I recently had the chance to watch The Coen Brother's recent film 'Inside Llewyn Davis'. The film gives a defining and insightful journey on an artist's struggle to succeed, remain motivated, and most importantly to realize what is truly important to us when pursuing our passions in life, to further question the risks we make, the sacrifices we take, and if the last dollar in our pocket is worth pursuing the dream, especially when it seems like everything we want is so far away, and we feel like there is no other choice but to give it all up.
The film centers around a starving artist, played by Oscar Isacc, who is stuck in the reality of one's quest on defining what society wants him to be verses who he truly is as a growing artist. The reason I enjoyed this fine motion picture is because it was not a forced narrative. The Coen Brothers produced such a natural and relatable film for many. The story felt real, sympathetic and painted with hope, with truthful dialog. I do not think this film could have been anymore natural than it appeared to be, which is what makes it so believable on screen.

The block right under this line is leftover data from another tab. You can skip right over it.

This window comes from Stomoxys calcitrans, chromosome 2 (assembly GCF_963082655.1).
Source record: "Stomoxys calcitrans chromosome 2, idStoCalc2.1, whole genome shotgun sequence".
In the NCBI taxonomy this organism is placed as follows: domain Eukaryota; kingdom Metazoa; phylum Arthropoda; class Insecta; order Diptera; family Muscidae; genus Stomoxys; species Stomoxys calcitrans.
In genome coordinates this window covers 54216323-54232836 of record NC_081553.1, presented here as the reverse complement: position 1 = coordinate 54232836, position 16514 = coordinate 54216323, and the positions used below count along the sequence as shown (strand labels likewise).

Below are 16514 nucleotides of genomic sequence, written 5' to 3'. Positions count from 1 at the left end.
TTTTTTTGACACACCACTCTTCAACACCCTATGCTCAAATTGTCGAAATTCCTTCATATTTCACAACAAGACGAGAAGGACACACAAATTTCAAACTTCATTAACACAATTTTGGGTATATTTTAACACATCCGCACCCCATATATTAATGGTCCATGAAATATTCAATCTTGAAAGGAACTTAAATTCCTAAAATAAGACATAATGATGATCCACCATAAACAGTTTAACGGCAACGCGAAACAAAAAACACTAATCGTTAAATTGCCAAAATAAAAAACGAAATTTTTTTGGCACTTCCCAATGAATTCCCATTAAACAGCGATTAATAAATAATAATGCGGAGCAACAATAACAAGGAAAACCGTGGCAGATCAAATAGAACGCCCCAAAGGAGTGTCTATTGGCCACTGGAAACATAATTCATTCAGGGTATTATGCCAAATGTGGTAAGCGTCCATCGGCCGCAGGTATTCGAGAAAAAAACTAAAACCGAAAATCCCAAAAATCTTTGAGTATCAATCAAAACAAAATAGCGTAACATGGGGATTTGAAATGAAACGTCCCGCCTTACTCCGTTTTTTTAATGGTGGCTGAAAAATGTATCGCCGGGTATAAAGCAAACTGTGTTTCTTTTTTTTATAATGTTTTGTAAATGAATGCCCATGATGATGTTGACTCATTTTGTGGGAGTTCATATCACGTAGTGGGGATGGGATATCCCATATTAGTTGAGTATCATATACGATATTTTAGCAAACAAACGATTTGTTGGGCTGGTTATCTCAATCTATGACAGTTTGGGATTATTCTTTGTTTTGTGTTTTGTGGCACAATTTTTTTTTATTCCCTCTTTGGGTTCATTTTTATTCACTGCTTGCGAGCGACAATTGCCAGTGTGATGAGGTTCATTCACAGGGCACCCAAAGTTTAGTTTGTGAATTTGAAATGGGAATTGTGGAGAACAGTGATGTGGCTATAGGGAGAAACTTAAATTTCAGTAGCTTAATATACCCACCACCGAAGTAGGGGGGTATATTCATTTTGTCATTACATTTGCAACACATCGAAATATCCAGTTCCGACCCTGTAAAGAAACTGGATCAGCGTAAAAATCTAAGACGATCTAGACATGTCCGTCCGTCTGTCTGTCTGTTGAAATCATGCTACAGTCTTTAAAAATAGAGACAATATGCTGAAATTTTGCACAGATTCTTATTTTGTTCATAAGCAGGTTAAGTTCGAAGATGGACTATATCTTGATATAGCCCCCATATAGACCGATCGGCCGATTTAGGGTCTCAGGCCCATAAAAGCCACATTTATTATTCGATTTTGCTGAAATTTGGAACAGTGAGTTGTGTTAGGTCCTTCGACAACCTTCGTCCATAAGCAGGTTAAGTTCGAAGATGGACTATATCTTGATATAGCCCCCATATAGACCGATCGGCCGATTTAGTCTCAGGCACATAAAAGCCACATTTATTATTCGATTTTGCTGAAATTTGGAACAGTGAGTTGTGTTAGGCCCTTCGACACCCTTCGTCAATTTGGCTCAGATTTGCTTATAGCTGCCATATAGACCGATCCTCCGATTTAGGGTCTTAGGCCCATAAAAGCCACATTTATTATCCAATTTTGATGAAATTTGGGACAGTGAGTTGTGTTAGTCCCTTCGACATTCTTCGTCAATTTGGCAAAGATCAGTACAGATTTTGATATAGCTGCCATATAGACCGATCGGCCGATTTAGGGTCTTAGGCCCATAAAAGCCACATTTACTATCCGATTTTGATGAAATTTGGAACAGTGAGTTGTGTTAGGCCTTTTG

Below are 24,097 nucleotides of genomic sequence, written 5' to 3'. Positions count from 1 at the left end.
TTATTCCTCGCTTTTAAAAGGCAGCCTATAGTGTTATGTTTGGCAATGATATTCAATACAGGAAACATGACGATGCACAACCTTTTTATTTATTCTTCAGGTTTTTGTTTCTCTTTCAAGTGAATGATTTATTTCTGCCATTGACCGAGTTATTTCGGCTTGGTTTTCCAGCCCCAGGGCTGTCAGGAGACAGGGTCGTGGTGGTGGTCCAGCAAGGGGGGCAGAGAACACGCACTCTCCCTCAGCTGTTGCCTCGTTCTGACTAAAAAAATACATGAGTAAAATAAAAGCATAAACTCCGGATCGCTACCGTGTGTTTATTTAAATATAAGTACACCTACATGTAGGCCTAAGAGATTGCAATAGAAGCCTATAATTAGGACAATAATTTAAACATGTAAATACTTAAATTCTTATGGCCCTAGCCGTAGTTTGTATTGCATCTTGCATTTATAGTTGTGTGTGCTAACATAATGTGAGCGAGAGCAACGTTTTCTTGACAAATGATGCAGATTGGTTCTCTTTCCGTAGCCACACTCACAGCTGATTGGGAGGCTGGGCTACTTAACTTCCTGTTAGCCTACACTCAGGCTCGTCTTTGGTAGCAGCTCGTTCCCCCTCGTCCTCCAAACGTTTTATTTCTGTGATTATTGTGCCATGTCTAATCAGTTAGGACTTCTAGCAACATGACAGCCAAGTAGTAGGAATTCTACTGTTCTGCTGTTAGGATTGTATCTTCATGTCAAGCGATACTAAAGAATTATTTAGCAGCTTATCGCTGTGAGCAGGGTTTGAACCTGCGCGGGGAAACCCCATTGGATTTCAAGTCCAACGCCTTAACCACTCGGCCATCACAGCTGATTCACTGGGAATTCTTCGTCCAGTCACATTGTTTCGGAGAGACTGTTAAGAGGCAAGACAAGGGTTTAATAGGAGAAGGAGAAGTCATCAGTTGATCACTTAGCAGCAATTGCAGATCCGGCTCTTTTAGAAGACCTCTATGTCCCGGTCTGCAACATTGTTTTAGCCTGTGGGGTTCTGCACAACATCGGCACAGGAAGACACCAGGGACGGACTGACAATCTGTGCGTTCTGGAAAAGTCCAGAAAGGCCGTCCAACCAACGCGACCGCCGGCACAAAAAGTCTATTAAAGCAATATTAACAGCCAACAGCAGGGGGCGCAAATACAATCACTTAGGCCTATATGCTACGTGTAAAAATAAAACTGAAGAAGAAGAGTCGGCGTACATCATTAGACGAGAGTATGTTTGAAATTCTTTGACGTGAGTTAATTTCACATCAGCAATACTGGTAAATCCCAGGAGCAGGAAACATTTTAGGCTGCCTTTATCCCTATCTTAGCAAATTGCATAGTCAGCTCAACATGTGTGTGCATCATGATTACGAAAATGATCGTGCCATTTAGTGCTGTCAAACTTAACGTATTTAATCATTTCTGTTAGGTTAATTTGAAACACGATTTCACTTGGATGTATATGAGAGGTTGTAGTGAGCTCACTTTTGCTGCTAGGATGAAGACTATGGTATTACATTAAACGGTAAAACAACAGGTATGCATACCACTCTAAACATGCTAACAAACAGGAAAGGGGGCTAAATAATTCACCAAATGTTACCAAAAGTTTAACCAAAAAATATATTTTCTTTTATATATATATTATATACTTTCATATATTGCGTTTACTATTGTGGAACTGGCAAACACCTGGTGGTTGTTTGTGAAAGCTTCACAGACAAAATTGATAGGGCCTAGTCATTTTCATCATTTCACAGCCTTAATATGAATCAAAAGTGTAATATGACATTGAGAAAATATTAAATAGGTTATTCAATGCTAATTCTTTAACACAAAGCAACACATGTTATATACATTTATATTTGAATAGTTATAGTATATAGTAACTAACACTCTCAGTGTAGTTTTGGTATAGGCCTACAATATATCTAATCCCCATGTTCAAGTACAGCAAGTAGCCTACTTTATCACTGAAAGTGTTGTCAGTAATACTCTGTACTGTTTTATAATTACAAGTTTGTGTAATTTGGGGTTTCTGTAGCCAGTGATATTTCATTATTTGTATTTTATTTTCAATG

Oscar Isacc gives a sympathetic performance that evokes an emotion that many starving artists are facing with self-doubt, constant worry, regret, and being able to find hope to continue after constant disappointment, but it is Carey Mulligan that exuberates across the screen. Mulligan shows such demand in her dialog and expressive gestures, taking control of every scene she appears in. I kind of wonder why Mulligan hardly got a second-time Oscar nomination buzz, because she truly shined across the screen for me.
Overall, I think a lot of us can relate to this film because it can remind an individual that no matter where we our in our struggling path, whether we are a musician, entertainment professional or a starving artist in any profession, we must never give up on something that we want so passionately in our lives. Yes, It is going to be hard, obstacles will appear as bright as the morning sun, but its up to us to keep pushing like a wild fire. We may not be anywhere near our ultimate goal, but thank-God we are a step closer than we were yesterday, which is what I believe is the true message conveyed from Coen Brother's remarkable film.